In this very special, standalone edition of the British Genre Fiction Focus, Tor.com’s regular round-up of book news from the United Kingdom’s thriving speculative fiction industry, it’s my immense pleasure to give you an exclusive look at the next promising project from Jurassic London, the not-for-profit small press who previously published The Lowest Heaven.
If you loved that inspired and inspiring anthology—as I indubitably did—you’re going to be over the bloomin’ moon about this new book! It’s another anthology of original short fiction, with an equally telling title—a lot like this column, come to think of it—and I’ve got so much more than what it’s called to talk about.
I guess I’ve already given the name of the great game away—no prizes for guessing that Jurassic London’s forthcoming short story collection is called, yes, The Book of the Dead—but we still have to work out what it’s all about.
Why, only “the most mysterious, versatile and under-appreciated of the undead: the mummy!”
Mummies, eh? Well... all right. They’re certainly under-appreciated! And unfairly, I dare say. Personally, I blame Brendan Fraser.
Anyway, if anyone can do the mummy justice, it’s Jurassic London—particularly considering that they’re working with the Egypt Exploration Society on this project.
But enough from me for the very moment, methinks. I don’t usually feature complete press releases in the British Genre Fiction Focus, but for The Book of the Dead, I’m well and truly willing to make an exception:
Jurassic London is delighted to announce The Book of the Dead, a collection of new short stories, all themed around the most mysterious, versatile and under-appreciated of the undead: the mummy.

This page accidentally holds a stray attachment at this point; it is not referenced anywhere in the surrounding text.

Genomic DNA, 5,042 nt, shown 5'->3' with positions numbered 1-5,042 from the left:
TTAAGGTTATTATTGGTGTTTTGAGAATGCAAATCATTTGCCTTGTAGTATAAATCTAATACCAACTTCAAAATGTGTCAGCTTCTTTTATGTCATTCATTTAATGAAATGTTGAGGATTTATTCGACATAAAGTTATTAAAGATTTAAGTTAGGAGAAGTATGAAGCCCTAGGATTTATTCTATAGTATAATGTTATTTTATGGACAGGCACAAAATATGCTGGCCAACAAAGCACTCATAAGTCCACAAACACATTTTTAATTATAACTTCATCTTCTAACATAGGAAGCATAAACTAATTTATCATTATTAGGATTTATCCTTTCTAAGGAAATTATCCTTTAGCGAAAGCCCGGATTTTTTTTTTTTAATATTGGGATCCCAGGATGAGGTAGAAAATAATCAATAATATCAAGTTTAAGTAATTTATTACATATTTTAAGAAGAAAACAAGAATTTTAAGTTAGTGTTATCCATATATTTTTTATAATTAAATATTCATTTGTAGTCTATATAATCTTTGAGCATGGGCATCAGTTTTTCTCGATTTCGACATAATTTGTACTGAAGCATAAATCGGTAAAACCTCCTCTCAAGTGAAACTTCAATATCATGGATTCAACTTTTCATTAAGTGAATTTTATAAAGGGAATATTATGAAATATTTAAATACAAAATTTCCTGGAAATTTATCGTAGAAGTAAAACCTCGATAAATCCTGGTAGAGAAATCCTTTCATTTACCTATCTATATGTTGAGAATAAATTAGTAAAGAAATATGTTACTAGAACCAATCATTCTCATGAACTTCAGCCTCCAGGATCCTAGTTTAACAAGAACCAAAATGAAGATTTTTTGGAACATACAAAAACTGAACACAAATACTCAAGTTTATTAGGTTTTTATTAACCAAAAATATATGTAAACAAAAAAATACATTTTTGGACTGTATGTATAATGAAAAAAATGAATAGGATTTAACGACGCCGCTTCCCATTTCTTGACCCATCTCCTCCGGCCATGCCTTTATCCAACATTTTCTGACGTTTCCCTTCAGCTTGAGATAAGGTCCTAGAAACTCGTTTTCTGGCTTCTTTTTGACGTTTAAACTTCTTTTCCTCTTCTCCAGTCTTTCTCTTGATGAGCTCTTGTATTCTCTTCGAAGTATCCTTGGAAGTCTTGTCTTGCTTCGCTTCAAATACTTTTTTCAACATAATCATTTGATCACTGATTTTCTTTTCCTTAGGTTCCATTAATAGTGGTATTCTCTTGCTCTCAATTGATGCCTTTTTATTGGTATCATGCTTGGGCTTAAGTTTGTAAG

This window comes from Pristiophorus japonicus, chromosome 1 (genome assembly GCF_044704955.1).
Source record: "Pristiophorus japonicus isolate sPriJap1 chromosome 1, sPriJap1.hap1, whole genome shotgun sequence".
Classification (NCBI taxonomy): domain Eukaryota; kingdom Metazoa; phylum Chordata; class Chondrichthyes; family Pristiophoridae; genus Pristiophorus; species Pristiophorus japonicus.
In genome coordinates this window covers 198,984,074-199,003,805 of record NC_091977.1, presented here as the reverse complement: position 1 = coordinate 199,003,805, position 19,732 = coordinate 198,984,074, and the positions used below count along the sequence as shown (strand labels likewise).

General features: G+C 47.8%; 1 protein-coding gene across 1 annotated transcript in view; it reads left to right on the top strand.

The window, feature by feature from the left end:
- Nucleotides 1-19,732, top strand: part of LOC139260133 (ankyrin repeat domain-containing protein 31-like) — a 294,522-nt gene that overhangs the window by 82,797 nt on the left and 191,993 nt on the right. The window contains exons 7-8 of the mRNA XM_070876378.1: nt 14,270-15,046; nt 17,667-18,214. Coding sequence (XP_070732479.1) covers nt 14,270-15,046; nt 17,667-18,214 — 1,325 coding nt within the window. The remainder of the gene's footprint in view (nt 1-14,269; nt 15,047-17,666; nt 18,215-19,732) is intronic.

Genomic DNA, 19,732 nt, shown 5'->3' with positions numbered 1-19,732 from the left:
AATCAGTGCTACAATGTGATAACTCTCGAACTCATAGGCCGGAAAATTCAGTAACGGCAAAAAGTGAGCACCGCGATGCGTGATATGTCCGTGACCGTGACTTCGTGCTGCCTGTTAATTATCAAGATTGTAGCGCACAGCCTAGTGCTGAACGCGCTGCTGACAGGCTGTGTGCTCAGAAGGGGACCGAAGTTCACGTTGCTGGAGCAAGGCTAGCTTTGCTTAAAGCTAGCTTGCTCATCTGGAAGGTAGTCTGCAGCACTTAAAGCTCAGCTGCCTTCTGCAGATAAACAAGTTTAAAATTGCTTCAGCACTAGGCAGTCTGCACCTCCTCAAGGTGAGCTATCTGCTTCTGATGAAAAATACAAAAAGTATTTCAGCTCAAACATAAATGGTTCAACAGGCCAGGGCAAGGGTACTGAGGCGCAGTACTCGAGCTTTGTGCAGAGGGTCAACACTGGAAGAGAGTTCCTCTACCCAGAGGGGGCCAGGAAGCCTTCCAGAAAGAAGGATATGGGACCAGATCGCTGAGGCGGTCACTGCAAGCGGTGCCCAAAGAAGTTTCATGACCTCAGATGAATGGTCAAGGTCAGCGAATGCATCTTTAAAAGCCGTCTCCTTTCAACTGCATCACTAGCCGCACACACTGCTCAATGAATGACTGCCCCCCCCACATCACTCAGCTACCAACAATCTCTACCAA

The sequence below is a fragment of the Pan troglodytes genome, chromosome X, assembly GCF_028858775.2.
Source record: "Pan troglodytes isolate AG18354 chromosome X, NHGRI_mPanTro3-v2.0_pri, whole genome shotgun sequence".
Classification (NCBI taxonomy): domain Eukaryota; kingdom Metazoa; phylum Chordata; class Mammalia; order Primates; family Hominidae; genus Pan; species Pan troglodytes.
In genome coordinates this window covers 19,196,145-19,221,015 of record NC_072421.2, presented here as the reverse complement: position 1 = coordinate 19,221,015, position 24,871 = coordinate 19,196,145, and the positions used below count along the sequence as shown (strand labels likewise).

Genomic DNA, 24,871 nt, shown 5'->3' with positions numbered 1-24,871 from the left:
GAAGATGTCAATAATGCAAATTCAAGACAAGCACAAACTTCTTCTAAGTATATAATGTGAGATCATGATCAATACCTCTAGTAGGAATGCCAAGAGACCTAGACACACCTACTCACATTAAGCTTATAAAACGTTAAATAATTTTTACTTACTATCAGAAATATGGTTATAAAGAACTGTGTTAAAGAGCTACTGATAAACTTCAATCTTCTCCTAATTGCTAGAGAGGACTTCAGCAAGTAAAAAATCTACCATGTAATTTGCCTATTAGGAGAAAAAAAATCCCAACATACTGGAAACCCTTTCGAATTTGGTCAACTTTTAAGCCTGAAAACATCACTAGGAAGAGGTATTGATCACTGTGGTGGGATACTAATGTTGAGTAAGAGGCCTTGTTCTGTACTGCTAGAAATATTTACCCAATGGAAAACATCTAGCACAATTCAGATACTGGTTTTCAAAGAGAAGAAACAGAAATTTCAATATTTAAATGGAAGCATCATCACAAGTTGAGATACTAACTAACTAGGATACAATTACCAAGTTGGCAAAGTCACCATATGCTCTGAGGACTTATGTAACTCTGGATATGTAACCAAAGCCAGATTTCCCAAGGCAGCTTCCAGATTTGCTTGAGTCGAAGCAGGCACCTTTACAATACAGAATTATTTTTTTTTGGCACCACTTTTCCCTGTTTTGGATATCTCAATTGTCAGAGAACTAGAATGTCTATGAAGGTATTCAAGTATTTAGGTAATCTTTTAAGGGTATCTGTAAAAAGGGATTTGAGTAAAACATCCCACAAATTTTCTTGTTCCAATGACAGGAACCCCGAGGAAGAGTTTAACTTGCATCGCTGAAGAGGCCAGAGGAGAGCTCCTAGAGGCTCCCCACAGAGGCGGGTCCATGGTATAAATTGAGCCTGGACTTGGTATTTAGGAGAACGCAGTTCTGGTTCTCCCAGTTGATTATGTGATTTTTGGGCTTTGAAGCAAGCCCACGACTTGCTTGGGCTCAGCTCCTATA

The Book of the Dead will be published in collaboration with the Egypt Exploration Society, the UK’s oldest independent funder of archaeological fieldwork and research in Egypt, dedicated to the promotion and understanding of ancient Egyptian history and culture.
The Society’s Vice Chair, John J. Johnston, who provides the volume’s introduction, explains:
“The mummified remains of Egypt’s ancient dead have fascinated travellers, scholars and museum visitors for millennia and for around the last 180 years, they have provided a potent source of inspiration for authors, artists, and film makers. As an Egyptologist who studies the reception of ancient Egypt in the modern world, I view the fictional mummy as a compelling figure, lurking in the dark recesses of our collective imagination, having been resurrected and refashioned as the object of exotic fantasy; the tragic paramour, tortured by long-lost loves and, most frequently, as the terrifying instrument of ancient vengeance. As such, I am delighted to see this grand literary tradition continue in Jurassic London’s impressive and original collection of new, mummy-inspired short fiction, The Book of the Dead.”
The anthology collects 19 original stories, ranging freely across time periods, genres and styles. Paul Cornell takes an Egyptian monarch on an unusual—and contemporary - journey to redemption in “Ramesses on the Frontier”. Gail Carriger gives readers a peek into the history of the Parasol Protectorate series and the Tarabotti family in “The Curious Case of the Werewolf that Wasn’t, The Mummy that Was and the Cat in the Jar.” Maria Dahvana Headley raises discomfiting new questions about the candy industry in “Bit-U-Men” and Jesse Bullington features a young man who finds an unlikely role model in “Escape from the Mummy’s Tomb.”